Failure is success
By Laurie Sweig
For years I have been a huge fan of Brené Brown. Her book, Daring Greatly, was inspired by this part of Theodore Roosevelt’s speech in 1910:
“It is not the critic who counts; not the man who points out how the strong man stumbles, or where the doer of deeds could have done them better. The credit belongs to the man who is actually in the arena, whose face is marred by dust and sweat and blood; who strives valiantly; who errs, who comes short again and again, because there is no effort without error and shortcoming; but who does actually strive to do the deeds; who knows great enthusiasms, the great devotions; who spends himself in a worthy cause; who at the best knows in the end the triumph of high achievement, and who at the worst, if he fails, at least fails while daring greatly, so that his place shall never be with those cold and timid souls who neither know victory nor defeat.”
For some people fitness and living a healthy lifestyle comes easy. Or does it? We don’t know what another person is experiencing. I have admitted this before and I’m stating it again here – I don’t like to exercise. Having the choice, the couch and Netflix would win every single time. Sometimes it does. I can tell you it takes strength to make the better choice. Some days I stumble. Some days I feel like I have failed myself. Sometimes I know that taking a break is a good idea.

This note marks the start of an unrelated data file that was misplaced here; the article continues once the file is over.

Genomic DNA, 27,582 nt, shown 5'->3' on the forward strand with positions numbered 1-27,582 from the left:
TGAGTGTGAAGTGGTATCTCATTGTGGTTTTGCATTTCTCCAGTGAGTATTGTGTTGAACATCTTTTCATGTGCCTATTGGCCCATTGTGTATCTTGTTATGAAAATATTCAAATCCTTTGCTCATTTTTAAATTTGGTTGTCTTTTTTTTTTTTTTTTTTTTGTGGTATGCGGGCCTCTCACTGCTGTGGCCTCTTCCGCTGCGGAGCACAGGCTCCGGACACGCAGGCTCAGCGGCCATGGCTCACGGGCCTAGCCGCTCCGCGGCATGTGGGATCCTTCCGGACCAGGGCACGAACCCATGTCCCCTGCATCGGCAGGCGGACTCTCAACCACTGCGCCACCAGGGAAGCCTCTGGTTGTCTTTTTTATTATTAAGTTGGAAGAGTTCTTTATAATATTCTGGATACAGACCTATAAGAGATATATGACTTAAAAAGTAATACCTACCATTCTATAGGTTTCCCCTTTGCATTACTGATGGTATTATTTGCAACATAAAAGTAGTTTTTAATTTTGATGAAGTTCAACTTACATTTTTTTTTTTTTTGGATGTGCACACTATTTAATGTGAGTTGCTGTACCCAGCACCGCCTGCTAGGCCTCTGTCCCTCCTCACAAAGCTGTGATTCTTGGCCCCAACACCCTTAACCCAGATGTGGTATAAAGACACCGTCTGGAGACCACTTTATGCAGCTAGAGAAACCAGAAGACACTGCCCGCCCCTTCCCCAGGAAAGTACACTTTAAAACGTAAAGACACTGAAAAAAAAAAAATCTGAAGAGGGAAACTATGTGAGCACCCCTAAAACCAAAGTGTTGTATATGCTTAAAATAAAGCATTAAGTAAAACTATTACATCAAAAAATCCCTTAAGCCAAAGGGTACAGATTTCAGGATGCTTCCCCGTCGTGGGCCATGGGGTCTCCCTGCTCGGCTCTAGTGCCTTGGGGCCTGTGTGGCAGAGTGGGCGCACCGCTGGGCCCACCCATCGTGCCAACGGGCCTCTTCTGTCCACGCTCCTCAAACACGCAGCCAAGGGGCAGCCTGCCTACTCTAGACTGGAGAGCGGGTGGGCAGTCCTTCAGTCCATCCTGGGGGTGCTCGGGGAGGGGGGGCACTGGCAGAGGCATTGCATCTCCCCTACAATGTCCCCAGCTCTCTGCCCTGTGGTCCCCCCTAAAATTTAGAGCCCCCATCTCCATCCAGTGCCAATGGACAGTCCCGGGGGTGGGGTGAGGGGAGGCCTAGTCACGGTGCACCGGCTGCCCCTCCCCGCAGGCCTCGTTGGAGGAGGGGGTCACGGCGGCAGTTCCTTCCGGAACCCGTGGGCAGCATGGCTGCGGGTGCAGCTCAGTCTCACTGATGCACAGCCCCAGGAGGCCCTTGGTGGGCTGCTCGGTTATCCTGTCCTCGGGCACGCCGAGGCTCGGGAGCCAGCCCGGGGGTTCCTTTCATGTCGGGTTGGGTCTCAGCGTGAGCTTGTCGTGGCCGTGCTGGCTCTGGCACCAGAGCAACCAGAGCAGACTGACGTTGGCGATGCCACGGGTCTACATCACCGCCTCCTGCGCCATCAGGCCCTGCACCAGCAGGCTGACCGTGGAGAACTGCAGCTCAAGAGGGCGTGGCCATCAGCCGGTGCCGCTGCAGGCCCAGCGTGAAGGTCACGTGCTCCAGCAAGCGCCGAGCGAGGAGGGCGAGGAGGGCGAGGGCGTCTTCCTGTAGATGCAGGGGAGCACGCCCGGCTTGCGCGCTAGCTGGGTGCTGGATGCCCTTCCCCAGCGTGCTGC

Putting ourselves first is important yet often we don’t. Is it linked to self-worth? Sure, it could be. I believe establishing self-awareness is the first step. How can we be there for someone else if we don’t take care of ourselves first? We can’t without some cost to our health.
In my opinion our priorities have become ingrained in what I refer to as the Health Tripod. This tripod is made up of movement, nourishment, and rest. Let’s break that down a bit more:
Movement: Let’s stop thinking about it as “exercise” because it is easier to love the idea of moving. The truth is if you want to be moving the way you are right now, or even better, you have to do that movement every single day.
Nourishment: Our bodies are machines that function on fuel. The truth is the better the fuel the better the machine works.
Rest: We need to sleep! Good, solid hours of sleep. The truth is that we don’t think or move well without it. We crave crappy foods and are more apt to experience trips and falls. Sleep is the priority.
Decide now that you are the “worthy cause.” Start slowly. Go to bed 10 minutes earlier than you usually do tonight. Cut out one poor food choice today. Lie down on the floor and stand up again. Don’t be afraid to fail. The path to healthy living is always a step away.
Something to think about.
Laurie Sweig is a certified personal fitness trainer and spinning instructor. She owns and operates The Point for Fitness. She can be reached at firstname.lastname@example.org.